An afternoon in Rock Creek Park

April 24, 2011  •  Leave a Comment
Since Congress is out of session for the Easter holiday, I was able to get off work a little early on Thursday and head over to Rock Creek Park to do some hiking and take some photos. The late afternoon sun gave me this great forest shot with the sun streaming through the leaves.

The dogwoods are in bloom here in the District and when I went to the park, I was hoping that I would see a bunch of them along Rock Creek. I would have liked to get a shot of a dogwood in bloom leaning out over some rapids. Unfortunately, I didn't find very many dogwoods. But I did find this one growing next to the creek. Since the tree wasn't actually leaning out over the water, I had to get a bit creative. To get the shot, I stood up very high on top of Boulder Bridge and use a telephoto lens. I think it turned out nicely. The setting sun provided some nice accents to the flowers and leaves.

While I was there, I also took a photo of Boulder Bridge. It is one of the most iconic structures in Rock Creek Park. (I'll definitely have to try this one again in the fall.)

When I took this photo, the highlights in the trees were too bright and all washed out. Likewise, the shadows around the bridge were too dark. So, I took three photos, one with the trees exposed correctly, but everything else too dark, one with the shadows exposed correctly, but everything else too bright, and one balance in between. Later, I used some software to merge (or blend) the photos into a single composite, which you see above.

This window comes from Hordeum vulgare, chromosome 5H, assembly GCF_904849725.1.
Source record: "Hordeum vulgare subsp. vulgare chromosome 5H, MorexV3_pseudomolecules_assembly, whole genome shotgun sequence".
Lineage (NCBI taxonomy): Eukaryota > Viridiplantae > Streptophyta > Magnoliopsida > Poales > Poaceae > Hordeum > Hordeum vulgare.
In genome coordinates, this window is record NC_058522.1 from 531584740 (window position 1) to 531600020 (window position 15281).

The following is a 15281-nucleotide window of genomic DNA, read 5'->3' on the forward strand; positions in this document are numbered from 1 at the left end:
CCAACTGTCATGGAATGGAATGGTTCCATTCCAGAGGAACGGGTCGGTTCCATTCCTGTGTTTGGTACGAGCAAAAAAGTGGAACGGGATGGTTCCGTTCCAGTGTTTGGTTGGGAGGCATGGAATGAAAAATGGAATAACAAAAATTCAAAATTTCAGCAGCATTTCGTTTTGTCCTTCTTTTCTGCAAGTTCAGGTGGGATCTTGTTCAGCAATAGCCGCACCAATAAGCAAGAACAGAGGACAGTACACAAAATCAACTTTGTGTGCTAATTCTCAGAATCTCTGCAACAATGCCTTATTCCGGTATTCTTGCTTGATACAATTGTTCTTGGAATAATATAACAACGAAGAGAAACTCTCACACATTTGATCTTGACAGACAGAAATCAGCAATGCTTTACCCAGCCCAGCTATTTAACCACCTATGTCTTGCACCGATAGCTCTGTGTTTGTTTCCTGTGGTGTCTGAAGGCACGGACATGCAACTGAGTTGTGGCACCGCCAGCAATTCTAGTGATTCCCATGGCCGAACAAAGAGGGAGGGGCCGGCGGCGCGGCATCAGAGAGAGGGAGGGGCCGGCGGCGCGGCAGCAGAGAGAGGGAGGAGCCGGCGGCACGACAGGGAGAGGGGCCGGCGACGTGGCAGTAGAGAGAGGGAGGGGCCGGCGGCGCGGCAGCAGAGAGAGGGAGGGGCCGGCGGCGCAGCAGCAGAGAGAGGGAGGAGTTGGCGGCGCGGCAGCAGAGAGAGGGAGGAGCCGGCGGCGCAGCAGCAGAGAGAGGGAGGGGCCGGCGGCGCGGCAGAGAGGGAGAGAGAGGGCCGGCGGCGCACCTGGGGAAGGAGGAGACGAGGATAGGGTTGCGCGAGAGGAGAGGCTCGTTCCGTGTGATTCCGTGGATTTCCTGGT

This blending technique is called High Dynamic Range (HDR) processing. The idea is HDR processing will allow you to take photos of very high contrast scenes that can't otherwise be taken with a normal camera. The most popular software for HDR processing is Photomatix. I've played with the software and I find that it's very easy to exaggerate the HDR effect and very difficult to achieve natural or subtle results.

My experience with Photomatix and with viewing a lot of really terrible HDR images online had turned me off to HDR processing. However, a couple of things have caused me to reconsider. I recently read an article by landscape photographer Tom Till about the virtues of HDR processing and some of his HDR images are quite amazing. I also read about a new HDR processing plugin for Aperture called Nik HDR Efex Pro that promises to give more natural and subtle results than Photomatix. So, I downloaded a demo of Nik HDR Efex Pro and figured I'd try it out on some of the images I took last Thursday. So far, from my experimentation, the reputation of the Nik plugin is well deserved.

Without using any HDR software, the sky in the photo above was washed out, without any detail, and the creek was way too dark. I used the Nik plugin to generate this image and I think the results are nice. It's not obvious that HDR was used to generate the image and the effect is subtle. The new software is promising. I'll definitely have to experiment more with HDR in the future.


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